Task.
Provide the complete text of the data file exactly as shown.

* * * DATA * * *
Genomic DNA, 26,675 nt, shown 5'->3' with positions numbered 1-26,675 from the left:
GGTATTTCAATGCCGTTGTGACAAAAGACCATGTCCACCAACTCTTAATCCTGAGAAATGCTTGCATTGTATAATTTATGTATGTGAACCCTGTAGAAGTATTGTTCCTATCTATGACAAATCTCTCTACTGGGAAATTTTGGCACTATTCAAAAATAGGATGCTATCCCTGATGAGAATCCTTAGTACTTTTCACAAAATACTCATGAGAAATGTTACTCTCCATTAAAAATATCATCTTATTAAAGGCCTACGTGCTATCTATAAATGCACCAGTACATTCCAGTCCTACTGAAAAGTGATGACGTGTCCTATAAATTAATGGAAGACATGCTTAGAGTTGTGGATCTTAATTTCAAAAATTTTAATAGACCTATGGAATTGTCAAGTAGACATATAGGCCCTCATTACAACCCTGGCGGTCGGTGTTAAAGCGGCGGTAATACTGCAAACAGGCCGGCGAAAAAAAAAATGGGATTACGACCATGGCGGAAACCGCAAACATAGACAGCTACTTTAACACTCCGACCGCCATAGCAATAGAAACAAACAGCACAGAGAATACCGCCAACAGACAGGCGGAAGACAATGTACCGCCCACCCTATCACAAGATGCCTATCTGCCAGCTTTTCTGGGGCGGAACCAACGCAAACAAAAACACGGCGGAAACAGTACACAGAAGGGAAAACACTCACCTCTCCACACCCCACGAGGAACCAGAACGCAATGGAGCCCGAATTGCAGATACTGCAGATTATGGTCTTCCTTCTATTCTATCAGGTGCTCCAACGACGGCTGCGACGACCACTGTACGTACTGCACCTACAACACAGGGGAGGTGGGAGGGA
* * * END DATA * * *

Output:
Genomic DNA, 26,675 nt, shown 5'->3' with positions numbered 1-26,675 from the left:
GGTATTTCAATGCCGTTGTGACAAAAGACCATGTCCACCAACTCTTAATCCTGAGAAATGCTTGCATTGTATAATTTATGTATGTGAACCCTGTAGAAGTATTGTTCCTATCTATGACAAATCTCTCTACTGGGAAATTTTGGCACTATTCAAAAATAGGATGCTATCCCTGATGAGAATCCTTAGTACTTTTCACAAAATACTCATGAGAAATGTTACTCTCCATTAAAAATATCATCTTATTAAAGGCCTACGTGCTATCTATAAATGCACCAGTACATTCCAGTCCTACTGAAAAGTGATGACGTGTCCTATAAATTAATGGAAGACATGCTTAGAGTTGTGGATCTTAATTTCAAAAATTTTAATAGACCTATGGAATTGTCAAGTAGACATATAGGCCCTCATTACAACCCTGGCGGTCGGTGTTAAAGCGGCGGTAATACTGCAAACAGGCCGGCGAAAAAAAAAATGGGATTACGACCATGGCGGAAACCGCAAACATAGACAGCTACTTTAACACTCCGACCGCCATAGCAATAGAAACAAACAGCACAGAGAATACCGCCAACAGACAGGCGGAAGACAATGTACCGCCCACCCTATCACAAGATGCCTATCTGCCAGCTTTTCTGGGGCGGAACCAACGCAAACAAAAACACGGCGGAAACAGTACACAGAAGGGAAAACACTCACCTCTCCACACCCCACGAGGAACCAGAACGCAATGGAGCCCGAATTGCAGATACTGCAGATTATGGTCTTCCTTCTATTCTATCAGGTGCTCCAACGACGGCTGCGACGACCACTGTACGTACTGCACCTACAACACAGGGGAGGTGGGAGGGA